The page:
I wanted to cheer when the hilarity remained and was pulled off beautifully. I should never have doubted the woman who made this video.
But besides all the giggling I did, I can still say with utter sincerity that this is one spooky book.
There's hardly a soul alive who hasn't at least heard the name "Jack the Ripper," but to be 100% honest, I had no idea of the brutality that the Ripper attacked with back in 1888. The idea that there's a copycat killer is terrifying enough. But a copycat killer spirit? Shivers, guys.
You grow to sympathize with Rory a great deal as a chasm grows between her and her school friends. She can't explain to them what's going on without sounding absurdly crazy, but they can't seem to understand why she's even more affected by the murders than everyone else.
I feel like I say this every time I get my hands on another Maureen Johnson book: This may be my favorite book by her yet!
Overall rating: 5/5. This was a highly anticipated release that didn't disappoint. I am very much looking forward to the second book in the Shades of London series. (less)
I love, love, love Jackson Pearce’s work. I love, love, love fairy tales. And above all of them, I love, love, love The Litt...morePosted to Almost Grown-up:
I love, love, love Jackson Pearce’s work. I love, love, love fairy tales. And above all of them, I love, love, love The Little Mermaid.
So raise your hand if you’re at all surprised that I loved, loved, loved Fathomless.
Fathomless is the third in Pearce’s fairy tale retelling series, but you don’t necessarily need to read the other two to understand this one, as they’re all companion novels.
Pearce simply has a very obvious talent with words. Her prose shines whether we’re with human Celia or Lo, who is a creature of the sea– but her talent is especially evident when we see the world through Lo’s eyes. The sea and Lo’s sisters are mysteriously sinister. Not only because of the fact that the only way for them to regain their souls is to kill, but because they lose their concepts of “self” as time moves on. Is there anything more terrifying?
There are so many strengths to this novel, and one of them is the strength that we find in the main characters Lo and Celia. They begin thinking of themselves as weak or powerless, but progress beautifully until their strengths shine. Not really their physical strengths, but strength of character. It’s also wonderful to see that when a (rather swoony) love interest is introduced, it doesn’t at all subtract from the girls’ strength.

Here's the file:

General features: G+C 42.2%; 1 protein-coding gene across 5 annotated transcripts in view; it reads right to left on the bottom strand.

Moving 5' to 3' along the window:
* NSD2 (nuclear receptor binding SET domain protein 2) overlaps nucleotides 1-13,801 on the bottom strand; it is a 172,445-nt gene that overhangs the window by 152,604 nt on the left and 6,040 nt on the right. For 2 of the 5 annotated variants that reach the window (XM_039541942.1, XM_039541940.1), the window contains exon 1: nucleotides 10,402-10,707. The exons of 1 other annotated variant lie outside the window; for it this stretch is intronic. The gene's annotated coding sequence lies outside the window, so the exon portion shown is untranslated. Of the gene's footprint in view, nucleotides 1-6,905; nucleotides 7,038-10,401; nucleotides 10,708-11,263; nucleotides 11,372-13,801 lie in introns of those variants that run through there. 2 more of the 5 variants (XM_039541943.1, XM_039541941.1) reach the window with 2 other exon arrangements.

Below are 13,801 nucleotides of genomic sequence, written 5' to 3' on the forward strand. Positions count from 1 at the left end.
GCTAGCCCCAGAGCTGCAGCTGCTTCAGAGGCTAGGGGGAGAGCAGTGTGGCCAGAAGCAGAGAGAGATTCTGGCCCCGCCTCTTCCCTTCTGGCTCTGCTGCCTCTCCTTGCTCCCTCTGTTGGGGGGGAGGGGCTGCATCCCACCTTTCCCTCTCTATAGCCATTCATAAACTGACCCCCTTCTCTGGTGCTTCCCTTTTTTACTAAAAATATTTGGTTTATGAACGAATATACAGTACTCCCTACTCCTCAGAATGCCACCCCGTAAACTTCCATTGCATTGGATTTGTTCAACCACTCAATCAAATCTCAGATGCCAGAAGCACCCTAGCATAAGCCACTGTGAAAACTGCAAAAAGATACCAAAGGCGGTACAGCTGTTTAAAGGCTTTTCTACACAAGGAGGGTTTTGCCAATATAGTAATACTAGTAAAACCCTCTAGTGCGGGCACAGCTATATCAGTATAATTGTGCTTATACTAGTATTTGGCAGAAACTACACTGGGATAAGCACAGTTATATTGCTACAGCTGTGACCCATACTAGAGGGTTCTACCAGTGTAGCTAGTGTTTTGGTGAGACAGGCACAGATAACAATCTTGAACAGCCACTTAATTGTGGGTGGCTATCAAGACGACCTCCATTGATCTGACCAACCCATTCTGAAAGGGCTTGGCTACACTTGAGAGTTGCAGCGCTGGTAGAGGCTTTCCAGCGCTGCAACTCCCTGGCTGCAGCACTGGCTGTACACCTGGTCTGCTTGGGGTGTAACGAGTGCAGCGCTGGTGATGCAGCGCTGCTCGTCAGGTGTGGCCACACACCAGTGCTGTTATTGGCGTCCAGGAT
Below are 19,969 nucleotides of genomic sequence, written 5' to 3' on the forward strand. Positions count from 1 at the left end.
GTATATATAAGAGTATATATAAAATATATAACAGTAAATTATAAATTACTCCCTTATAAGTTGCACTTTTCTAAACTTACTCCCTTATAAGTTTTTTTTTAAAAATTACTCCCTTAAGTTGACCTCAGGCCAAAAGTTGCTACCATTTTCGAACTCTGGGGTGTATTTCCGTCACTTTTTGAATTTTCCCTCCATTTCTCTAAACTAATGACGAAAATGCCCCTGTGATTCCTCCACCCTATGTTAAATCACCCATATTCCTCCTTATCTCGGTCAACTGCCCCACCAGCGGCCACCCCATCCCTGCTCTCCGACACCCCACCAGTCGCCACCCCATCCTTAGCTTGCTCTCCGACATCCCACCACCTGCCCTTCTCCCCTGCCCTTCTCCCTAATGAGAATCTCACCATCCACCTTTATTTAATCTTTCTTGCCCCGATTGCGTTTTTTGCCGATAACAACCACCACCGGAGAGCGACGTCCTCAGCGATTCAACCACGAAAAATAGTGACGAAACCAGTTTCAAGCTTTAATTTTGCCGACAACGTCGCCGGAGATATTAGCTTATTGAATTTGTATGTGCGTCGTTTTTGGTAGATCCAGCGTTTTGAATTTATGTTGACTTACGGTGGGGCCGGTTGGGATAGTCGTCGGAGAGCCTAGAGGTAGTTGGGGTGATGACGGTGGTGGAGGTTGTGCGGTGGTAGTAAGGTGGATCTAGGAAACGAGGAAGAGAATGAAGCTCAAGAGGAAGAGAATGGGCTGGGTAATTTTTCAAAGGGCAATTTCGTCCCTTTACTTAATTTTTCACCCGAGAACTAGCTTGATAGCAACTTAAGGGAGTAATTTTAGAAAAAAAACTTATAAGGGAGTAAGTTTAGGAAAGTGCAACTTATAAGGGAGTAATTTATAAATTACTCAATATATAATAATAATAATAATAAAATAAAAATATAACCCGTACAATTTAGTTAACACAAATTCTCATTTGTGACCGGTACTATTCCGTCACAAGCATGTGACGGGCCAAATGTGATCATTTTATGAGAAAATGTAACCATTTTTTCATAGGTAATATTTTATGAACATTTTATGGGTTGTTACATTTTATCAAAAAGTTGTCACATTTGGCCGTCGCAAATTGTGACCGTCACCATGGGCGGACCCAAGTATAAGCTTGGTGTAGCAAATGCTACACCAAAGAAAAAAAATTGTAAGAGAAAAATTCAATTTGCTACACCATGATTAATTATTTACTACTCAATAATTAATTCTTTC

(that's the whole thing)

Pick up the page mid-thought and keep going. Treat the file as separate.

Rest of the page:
A major theme of this book (and perhaps the series overall), is sibling relationships. Celia and her sisters don’t always see eye to eye, but they love each other. Despite the paranormalcy of the triplets and the events surrounding them, there is so much truth to their relationship.
Rating: 5/5. I’m almost sad that this series of retellings has concluded, but I can’t wait to see what future novels from Jackson Pearce bring.(less)
Cabot pleases as always! Humor, drama, and some of the unexpected! A pleasure to read :)
What I liked: Would it be wrong for me to tell you I loved everything about this book? Yes? Alright fine. I guess it’s not entirely true. I loved (most of) the characters here… I laughed at them all when I was supposed to. I empathized with Meena, swooned over Alaric, and giggled at Jon (Meena’s nerdy brother).
I liked that for once these days, the vampire’s not irresistible. And he’s flawed. Like really flawed. He’s not the perfect remorse-stricken dude who can’t bear what he’s done in the past, nor is he THE EVIL ONE (despite what Alaric might tell you).
And you wonder just who Meena’s going to pick: the vamp or the hottie who hunts him? As the book progresses you may wonder if she’ll even have a choice.
What I didn’t like: Lucien. I know I said that I liked that he was both somewhat good and somewhat bad, therefore humanizing him, but that doesn’t mean that I have to like the guy. Lucien had some redeeming qualities, sure, but he’s a pretty selfish guy. His goals in life pretty much amount to:
1) Turn Meena into a vampire
2) Rule the underworld with her… but not pay that much attention since he has underlings (like his cousin Emil and Emil’s wife Mary Lou) to do a lot of the watch work for him.
Selfish does not a friend make.
So, do I rec it? Absolutely. I firmly believe that you can never go wrong with Cabot and Overbite is no exception. There was humor, drama, and some of the unexpected! It was a pleasure to read. I Loved it.(less)